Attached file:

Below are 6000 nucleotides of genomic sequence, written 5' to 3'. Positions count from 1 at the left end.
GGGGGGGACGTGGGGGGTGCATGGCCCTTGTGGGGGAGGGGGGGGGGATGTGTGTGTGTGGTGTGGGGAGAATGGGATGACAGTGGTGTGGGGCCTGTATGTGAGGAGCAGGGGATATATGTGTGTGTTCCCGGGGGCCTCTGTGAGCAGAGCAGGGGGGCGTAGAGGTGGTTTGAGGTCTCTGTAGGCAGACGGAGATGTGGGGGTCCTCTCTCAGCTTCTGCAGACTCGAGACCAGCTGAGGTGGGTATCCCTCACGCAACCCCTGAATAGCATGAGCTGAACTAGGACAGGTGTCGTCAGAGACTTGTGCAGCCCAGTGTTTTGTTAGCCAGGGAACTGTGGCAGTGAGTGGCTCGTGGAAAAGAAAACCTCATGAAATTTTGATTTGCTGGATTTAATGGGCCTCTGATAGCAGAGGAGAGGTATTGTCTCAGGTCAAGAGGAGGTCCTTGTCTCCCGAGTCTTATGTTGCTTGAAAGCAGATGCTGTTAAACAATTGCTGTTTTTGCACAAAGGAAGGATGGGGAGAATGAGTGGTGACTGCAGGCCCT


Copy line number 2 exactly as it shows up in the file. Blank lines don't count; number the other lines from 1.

GGGGGGGACGTGGGGGGTGCATGGCCCTTGTGGGGGAGGGGGGGGGGATGTGTGTGTGTGGTGTGGGGAGAATGGGATGACAGTGGTGTGGGGCCTGTATGTGAGGAGCAGGGGATATATGTGTGTGTTCCCGGGGGCCTCTGTGAGCAGAGCAGGGGGGCGTAGAGGTGGTTTGAGGTCTCTGTAGGCAGACGGAGATGTGGGGGTCCTCTCTCAGCTTCTGCAGACTCGAGACCAGCTGAGGTGGGTATCCCTCACGCAACCCCTGAATAGCATGAGCTGAACTAGGACAGGTGTCGTCAGAGACTTGTGCAGCCCAGTGTTTTGTTAGCCAGGGAACTGTGGCAGTGAGTGGCTCGTGGAAAAGAAAACCTCATGAAATTTTGATTTGCTGGATTTAATGGGCCTCTGATAGCAGAGGAGAGGTATTGTCTCAGGTCAAGAGGAGGTCCTTGTCTCCCGAGTCTTATGTTGCTTGAAAGCAGATGCTGTTAAACAATTGCTGTTTTTGCACAAAGGAAGGATGGGGAGAATGAGTGGTGACTGCAGGCCCT